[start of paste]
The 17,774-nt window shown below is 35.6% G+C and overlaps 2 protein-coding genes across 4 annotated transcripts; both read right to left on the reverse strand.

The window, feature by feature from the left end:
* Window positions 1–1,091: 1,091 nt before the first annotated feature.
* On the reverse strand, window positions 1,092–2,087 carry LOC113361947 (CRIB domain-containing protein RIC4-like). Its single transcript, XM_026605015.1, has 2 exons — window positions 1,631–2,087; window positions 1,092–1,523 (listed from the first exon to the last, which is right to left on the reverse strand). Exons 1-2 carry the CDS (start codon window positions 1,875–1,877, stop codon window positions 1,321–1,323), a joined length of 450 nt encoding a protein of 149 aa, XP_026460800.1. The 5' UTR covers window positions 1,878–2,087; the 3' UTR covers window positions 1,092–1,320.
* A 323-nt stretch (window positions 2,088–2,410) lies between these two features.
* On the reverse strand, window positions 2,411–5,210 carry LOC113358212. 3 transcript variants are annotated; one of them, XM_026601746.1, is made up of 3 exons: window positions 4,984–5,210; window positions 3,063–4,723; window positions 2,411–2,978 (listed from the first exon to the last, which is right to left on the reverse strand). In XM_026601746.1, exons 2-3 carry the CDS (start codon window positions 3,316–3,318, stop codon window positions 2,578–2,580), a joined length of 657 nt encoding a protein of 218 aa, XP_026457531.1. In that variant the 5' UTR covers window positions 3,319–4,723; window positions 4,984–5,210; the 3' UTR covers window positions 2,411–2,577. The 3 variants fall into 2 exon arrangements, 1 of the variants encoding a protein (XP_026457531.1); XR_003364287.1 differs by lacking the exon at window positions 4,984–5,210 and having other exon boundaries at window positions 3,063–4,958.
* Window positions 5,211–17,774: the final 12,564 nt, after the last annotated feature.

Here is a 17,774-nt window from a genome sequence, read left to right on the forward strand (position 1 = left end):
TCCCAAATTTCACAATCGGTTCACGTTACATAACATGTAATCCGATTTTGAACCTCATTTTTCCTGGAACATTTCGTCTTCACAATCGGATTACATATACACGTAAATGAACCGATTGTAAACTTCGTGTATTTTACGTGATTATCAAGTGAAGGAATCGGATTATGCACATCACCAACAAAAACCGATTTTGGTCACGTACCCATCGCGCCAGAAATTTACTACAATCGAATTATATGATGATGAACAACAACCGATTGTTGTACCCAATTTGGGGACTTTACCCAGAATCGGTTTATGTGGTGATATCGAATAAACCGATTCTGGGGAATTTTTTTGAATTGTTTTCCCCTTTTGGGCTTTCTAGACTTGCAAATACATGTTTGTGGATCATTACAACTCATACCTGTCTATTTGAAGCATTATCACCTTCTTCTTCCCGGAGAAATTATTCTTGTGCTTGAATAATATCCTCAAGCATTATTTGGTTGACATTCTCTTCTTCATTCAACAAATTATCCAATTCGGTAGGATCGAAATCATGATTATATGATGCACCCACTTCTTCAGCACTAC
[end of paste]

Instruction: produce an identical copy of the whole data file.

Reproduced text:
The 17,774-nt window shown below is 35.6% G+C and overlaps 2 protein-coding genes across 4 annotated transcripts; both read right to left on the reverse strand.

The window, feature by feature from the left end:
* Window positions 1–1,091: 1,091 nt before the first annotated feature.
* On the reverse strand, window positions 1,092–2,087 carry LOC113361947 (CRIB domain-containing protein RIC4-like). Its single transcript, XM_026605015.1, has 2 exons — window positions 1,631–2,087; window positions 1,092–1,523 (listed from the first exon to the last, which is right to left on the reverse strand). Exons 1-2 carry the CDS (start codon window positions 1,875–1,877, stop codon window positions 1,321–1,323), a joined length of 450 nt encoding a protein of 149 aa, XP_026460800.1. The 5' UTR covers window positions 1,878–2,087; the 3' UTR covers window positions 1,092–1,320.
* A 323-nt stretch (window positions 2,088–2,410) lies between these two features.
* On the reverse strand, window positions 2,411–5,210 carry LOC113358212. 3 transcript variants are annotated; one of them, XM_026601746.1, is made up of 3 exons: window positions 4,984–5,210; window positions 3,063–4,723; window positions 2,411–2,978 (listed from the first exon to the last, which is right to left on the reverse strand). In XM_026601746.1, exons 2-3 carry the CDS (start codon window positions 3,316–3,318, stop codon window positions 2,578–2,580), a joined length of 657 nt encoding a protein of 218 aa, XP_026457531.1. In that variant the 5' UTR covers window positions 3,319–4,723; window positions 4,984–5,210; the 3' UTR covers window positions 2,411–2,577. The 3 variants fall into 2 exon arrangements, 1 of the variants encoding a protein (XP_026457531.1); XR_003364287.1 differs by lacking the exon at window positions 4,984–5,210 and having other exon boundaries at window positions 3,063–4,958.
* Window positions 5,211–17,774: the final 12,564 nt, after the last annotated feature.

Here is a 17,774-nt window from a genome sequence, read left to right on the forward strand (position 1 = left end):
TCCCAAATTTCACAATCGGTTCACGTTACATAACATGTAATCCGATTTTGAACCTCATTTTTCCTGGAACATTTCGTCTTCACAATCGGATTACATATACACGTAAATGAACCGATTGTAAACTTCGTGTATTTTACGTGATTATCAAGTGAAGGAATCGGATTATGCACATCACCAACAAAAACCGATTTTGGTCACGTACCCATCGCGCCAGAAATTTACTACAATCGAATTATATGATGATGAACAACAACCGATTGTTGTACCCAATTTGGGGACTTTACCCAGAATCGGTTTATGTGGTGATATCGAATAAACCGATTCTGGGGAATTTTTTTGAATTGTTTTCCCCTTTTGGGCTTTCTAGACTTGCAAATACATGTTTGTGGATCATTACAACTCATACCTGTCTATTTGAAGCATTATCACCTTCTTCTTCCCGGAGAAATTATTCTTGTGCTTGAATAATATCCTCAAGCATTATTTGGTTGACATTCTCTTCTTCATTCAACAAATTATCCAATTCGGTAGGATCGAAATCATGATTATATGATGCACCCACTTCTTCAGCACTAC